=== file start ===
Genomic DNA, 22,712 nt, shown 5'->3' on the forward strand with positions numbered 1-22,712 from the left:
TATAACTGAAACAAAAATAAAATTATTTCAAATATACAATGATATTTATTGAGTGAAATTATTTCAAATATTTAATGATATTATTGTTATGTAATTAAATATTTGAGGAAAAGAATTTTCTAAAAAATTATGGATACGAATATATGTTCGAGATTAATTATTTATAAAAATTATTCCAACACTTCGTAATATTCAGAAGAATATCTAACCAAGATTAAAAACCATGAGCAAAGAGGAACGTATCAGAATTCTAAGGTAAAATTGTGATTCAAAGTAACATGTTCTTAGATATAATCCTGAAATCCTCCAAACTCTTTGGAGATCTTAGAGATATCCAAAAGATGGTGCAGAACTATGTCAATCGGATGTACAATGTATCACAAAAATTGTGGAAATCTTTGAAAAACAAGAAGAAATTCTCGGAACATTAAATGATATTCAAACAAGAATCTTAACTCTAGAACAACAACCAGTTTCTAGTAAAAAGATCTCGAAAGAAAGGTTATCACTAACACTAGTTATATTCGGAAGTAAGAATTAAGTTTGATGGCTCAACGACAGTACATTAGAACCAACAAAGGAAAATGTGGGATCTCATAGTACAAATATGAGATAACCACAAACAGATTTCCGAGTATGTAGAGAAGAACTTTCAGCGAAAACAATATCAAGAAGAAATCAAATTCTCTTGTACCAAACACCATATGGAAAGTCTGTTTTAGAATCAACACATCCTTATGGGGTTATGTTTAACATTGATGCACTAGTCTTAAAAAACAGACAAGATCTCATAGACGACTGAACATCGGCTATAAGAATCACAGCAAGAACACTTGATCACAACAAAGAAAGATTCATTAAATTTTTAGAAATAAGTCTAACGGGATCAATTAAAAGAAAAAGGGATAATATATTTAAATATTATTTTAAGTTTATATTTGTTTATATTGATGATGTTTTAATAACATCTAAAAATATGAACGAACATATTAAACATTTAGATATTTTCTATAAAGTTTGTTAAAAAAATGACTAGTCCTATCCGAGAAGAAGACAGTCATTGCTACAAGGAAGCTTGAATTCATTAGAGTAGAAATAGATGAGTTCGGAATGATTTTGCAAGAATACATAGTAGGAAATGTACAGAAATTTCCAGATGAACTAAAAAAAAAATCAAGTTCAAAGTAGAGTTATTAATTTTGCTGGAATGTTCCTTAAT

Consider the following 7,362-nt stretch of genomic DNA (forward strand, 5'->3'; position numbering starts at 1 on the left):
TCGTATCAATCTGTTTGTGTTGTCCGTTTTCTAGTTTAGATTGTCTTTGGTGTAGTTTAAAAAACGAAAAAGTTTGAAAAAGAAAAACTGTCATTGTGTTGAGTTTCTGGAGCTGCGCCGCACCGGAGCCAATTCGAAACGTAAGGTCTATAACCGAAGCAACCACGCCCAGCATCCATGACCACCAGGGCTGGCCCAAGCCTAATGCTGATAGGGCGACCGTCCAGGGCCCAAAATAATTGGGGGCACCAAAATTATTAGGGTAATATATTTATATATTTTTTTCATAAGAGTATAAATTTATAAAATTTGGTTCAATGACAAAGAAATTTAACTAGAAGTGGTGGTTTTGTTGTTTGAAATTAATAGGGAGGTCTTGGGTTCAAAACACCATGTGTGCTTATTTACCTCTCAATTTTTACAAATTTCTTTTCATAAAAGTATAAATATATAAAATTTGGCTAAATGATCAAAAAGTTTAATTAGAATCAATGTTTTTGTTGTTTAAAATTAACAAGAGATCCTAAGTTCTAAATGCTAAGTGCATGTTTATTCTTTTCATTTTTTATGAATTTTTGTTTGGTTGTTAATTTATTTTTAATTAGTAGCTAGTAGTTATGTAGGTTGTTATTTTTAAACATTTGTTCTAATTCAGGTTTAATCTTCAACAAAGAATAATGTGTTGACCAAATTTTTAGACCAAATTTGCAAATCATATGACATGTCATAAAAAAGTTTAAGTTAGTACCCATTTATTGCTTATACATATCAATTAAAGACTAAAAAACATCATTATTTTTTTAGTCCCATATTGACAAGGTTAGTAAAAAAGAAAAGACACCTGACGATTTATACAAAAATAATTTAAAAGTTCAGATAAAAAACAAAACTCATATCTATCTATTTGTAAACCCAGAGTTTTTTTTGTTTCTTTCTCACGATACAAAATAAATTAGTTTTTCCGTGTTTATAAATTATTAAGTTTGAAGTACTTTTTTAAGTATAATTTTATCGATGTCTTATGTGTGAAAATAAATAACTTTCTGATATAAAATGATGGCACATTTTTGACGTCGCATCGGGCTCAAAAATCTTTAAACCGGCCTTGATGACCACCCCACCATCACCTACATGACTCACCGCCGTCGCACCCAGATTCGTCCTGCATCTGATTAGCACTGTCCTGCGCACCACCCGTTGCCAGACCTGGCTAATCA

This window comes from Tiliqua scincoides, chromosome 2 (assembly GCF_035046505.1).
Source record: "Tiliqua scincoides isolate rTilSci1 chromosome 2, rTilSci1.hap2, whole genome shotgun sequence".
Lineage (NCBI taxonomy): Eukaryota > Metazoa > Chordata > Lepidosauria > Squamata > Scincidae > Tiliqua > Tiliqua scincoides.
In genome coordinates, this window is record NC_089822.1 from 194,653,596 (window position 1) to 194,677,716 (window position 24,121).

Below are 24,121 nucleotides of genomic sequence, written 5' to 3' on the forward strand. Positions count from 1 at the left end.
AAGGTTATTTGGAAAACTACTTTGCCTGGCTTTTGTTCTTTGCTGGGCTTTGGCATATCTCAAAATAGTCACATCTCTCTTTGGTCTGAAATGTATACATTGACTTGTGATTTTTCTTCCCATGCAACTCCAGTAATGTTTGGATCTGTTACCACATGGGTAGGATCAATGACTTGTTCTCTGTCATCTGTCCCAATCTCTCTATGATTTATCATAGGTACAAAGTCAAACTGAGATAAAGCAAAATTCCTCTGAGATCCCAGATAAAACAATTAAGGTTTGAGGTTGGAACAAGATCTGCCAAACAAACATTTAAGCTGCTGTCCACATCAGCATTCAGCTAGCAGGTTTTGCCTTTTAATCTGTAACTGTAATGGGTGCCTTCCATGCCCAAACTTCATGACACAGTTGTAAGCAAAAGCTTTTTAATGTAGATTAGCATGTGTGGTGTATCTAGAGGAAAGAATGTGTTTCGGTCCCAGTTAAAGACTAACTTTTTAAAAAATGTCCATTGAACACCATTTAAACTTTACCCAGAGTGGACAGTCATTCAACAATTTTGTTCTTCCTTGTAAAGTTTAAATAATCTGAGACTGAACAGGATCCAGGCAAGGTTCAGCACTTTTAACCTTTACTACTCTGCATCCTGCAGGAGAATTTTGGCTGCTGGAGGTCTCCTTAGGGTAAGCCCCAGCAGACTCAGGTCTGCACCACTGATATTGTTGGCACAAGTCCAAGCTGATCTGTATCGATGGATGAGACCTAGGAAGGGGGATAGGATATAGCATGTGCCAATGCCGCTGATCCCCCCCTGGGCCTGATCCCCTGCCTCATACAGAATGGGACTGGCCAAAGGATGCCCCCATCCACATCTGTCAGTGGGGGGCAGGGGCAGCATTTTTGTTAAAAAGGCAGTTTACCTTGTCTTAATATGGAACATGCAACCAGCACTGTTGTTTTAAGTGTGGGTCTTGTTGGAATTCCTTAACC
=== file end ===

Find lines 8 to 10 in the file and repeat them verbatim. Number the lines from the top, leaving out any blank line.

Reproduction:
In genome coordinates, this window is record NC_089822.1 from 194,653,596 (window position 1) to 194,677,716 (window position 24,121).

Below are 24,121 nucleotides of genomic sequence, written 5' to 3' on the forward strand. Positions count from 1 at the left end.
AAGGTTATTTGGAAAACTACTTTGCCTGGCTTTTGTTCTTTGCTGGGCTTTGGCATATCTCAAAATAGTCACATCTCTCTTTGGTCTGAAATGTATACATTGACTTGTGATTTTTCTTCCCATGCAACTCCAGTAATGTTTGGATCTGTTACCACATGGGTAGGATCAATGACTTGTTCTCTGTCATCTGTCCCAATCTCTCTATGATTTATCATAGGTACAAAGTCAAACTGAGATAAAGCAAAATTCCTCTGAGATCCCAGATAAAACAATTAAGGTTTGAGGTTGGAACAAGATCTGCCAAACAAACATTTAAGCTGCTGTCCACATCAGCATTCAGCTAGCAGGTTTTGCCTTTTAATCTGTAACTGTAATGGGTGCCTTCCATGCCCAAACTTCATGACACAGTTGTAAGCAAAAGCTTTTTAATGTAGATTAGCATGTGTGGTGTATCTAGAGGAAAGAATGTGTTTCGGTCCCAGTTAAAGACTAACTTTTTAAAAAATGTCCATTGAACACCATTTAAACTTTACCCAGAGTGGACAGTCATTCAACAATTTTGTTCTTCCTTGTAAAGTTTAAATAATCTGAGACTGAACAGGATCCAGGCAAGGTTCAGCACTTTTAACCTTTACTACTCTGCATCCTGCAGGAGAATTTTGGCTGCTGGAGGTCTCCTTAGGGTAAGCCCCAGCAGACTCAGGTCTGCACCACTGATATTGTTGGCACAAGTCCAAGCTGATCTGTATCGATGGATGAGACCTAGGAAGGGGGATAGGATATAGCATGTGCCAATGCCGCTGATCCCCCCCTGGGCCTGATCCCCTGCCTCATACAGAATGGGACTGGCCAAAGGATGCCCCCATCCACATCTGTCAGTGGGGGGCAGGGGCAGCATTTTTGTTAAAAAGGCAGTTTACCTTGTCTTAATATGGAACATGCAACCAGCACTGTTGTTTTAAGTGTGGGTCTTGTTGGAATTCCTTAACC